A U.K. parliamentary committee has widened the scope of a planned inquiry into the legislative framework governing national intelligence agencies’ access to private information, triggered by the PRISM revelations in the U.S. It will now consider more broadly the impact of mass surveillance on individuals’ right to privacy.
The Intelligence and Security Committee (ISC) said today it will broaden the scope of its forthcoming inquiry — in order “to examine the appropriate balance between privacy and security in an internet age”.
The ISC announced its intention to probe the work of GCHQ, the UK’s spy agency, back in July — following allegations that it had broken U.K. law by intercepting communications under the U.S. PRISM programme, noting at the time:
Stories in the media have asserted that GCHQ had access to PRISM and thereby to the content of communications in the UK without proper authorisation. It is argued that, in so doing, GCHQ circumvented UK law. This is a matter of very serious concern: if true, it would constitute a serious violation of the rights of UK citizens.
The committee said today it has satisfied itself that GCHQ “has not circumvented or attempted to circumvent U.K. law” but said it believes it is still necessarily to examine whether the current statutory framework governing access to private communications is fit for purpose.
Specifically it is looking at what it calls the “complex interaction” between three pieces of legislation: the Intelligence Services Act, the Human Rights Act and the Regulation of Investigatory Powers Act — “and the policies and procedures that underpin them”.
ISC chairman, Sir Malcolm Rifkind, said the committee will address concerns about the “suggested extent” of the capabilities available to the intelligence agencies, commenting further:
There is a balance to be found between our individual right to privacy and our collective right to security. An informed and responsible debate is needed. The Intelligence and Security Committee of Parliament has therefore decided to broaden the scope of its forthcoming inquiry to consider these wider questions, in addition to those relating to the existing legislative framework.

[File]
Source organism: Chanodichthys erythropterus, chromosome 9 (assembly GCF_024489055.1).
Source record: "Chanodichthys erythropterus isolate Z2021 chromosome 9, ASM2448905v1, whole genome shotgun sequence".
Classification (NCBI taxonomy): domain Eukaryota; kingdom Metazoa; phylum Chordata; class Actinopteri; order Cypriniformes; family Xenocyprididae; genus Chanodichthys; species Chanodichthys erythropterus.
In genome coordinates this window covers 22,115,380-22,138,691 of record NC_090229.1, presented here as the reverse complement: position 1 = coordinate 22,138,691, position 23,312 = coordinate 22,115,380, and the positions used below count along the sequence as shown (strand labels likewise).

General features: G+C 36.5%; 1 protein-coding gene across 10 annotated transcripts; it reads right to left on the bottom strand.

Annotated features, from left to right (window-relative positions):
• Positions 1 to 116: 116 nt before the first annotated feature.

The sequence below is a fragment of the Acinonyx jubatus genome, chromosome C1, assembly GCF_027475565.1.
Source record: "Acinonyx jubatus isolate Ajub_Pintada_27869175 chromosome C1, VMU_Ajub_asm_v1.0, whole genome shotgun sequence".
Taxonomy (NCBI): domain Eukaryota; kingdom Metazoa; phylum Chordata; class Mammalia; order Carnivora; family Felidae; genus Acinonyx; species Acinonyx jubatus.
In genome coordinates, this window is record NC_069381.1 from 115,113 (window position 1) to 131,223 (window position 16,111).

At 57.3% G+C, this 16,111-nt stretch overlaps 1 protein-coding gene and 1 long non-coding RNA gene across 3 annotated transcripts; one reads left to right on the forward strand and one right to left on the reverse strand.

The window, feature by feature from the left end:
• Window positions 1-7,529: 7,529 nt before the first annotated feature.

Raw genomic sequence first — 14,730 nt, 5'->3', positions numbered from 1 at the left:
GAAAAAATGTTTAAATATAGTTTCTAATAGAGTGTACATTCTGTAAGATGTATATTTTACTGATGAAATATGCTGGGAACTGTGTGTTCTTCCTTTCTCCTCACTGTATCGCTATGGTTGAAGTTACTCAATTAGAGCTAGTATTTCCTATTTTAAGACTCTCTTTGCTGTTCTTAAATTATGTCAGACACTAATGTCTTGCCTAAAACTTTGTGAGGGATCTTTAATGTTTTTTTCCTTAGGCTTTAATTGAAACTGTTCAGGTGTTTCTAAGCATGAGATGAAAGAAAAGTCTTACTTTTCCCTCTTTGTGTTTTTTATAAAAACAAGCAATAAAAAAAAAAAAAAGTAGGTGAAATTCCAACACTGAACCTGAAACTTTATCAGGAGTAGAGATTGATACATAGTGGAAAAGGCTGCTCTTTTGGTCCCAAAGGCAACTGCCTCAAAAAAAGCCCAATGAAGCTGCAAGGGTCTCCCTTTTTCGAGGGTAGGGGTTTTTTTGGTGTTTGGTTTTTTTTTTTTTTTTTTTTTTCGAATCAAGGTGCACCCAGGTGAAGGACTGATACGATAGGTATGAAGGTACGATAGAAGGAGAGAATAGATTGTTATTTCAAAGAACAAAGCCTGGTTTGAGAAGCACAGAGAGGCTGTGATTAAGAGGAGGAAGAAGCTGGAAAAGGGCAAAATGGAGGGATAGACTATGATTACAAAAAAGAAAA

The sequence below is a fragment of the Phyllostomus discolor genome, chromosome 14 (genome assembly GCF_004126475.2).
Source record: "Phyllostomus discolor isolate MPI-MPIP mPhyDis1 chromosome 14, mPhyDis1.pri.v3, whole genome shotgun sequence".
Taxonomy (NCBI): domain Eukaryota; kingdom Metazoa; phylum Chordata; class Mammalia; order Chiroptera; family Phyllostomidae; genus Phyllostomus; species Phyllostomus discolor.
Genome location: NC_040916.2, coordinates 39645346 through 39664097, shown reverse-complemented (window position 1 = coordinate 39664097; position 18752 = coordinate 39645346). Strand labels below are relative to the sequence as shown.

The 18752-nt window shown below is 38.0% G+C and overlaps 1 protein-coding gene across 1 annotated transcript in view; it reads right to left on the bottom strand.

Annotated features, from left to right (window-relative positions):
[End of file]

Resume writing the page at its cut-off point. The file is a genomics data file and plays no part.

As part of this wider remit, the committee said it will be taking written evidence “more broadly” — so not just from the classified sources it has access to but also inviting submissions from the public — in order to “consider the full range of opinions”.
It also plans to hold oral evidence sessions — some of which it said it expects to hold in public. This is not a full-blown public inquiry but is at least more open than the ISC’s typical modus operandi. Still, it remains to be seen how rigorous the inquiry will be, and whether this is more an attempt to whitewash criticism of GCHQ and to avoid a more detailed public probe of its activities.
U.K. newspaper The Guardian has been publishing information on GCHQ’s activities sourced from information provided by security agency whistleblower Edward Snowden — including details of Tempora, a GCHQ programme which the paper describes as a “large-scale ‘Internet buffer’” that stores Internet content for three days and metadata for 30 — via the agency tapping into fibre optic cables carrying phone calls and Internet data — and the harvested info then being shared with the NSA.
The string of revelations about GCHQ’s surveillance activities has ramped up political pressure for a wider inquiry into its practices — even as The Guardian has come under sustained attack from some U.K politicians and portions of the U.K. media for making sensitive security information public.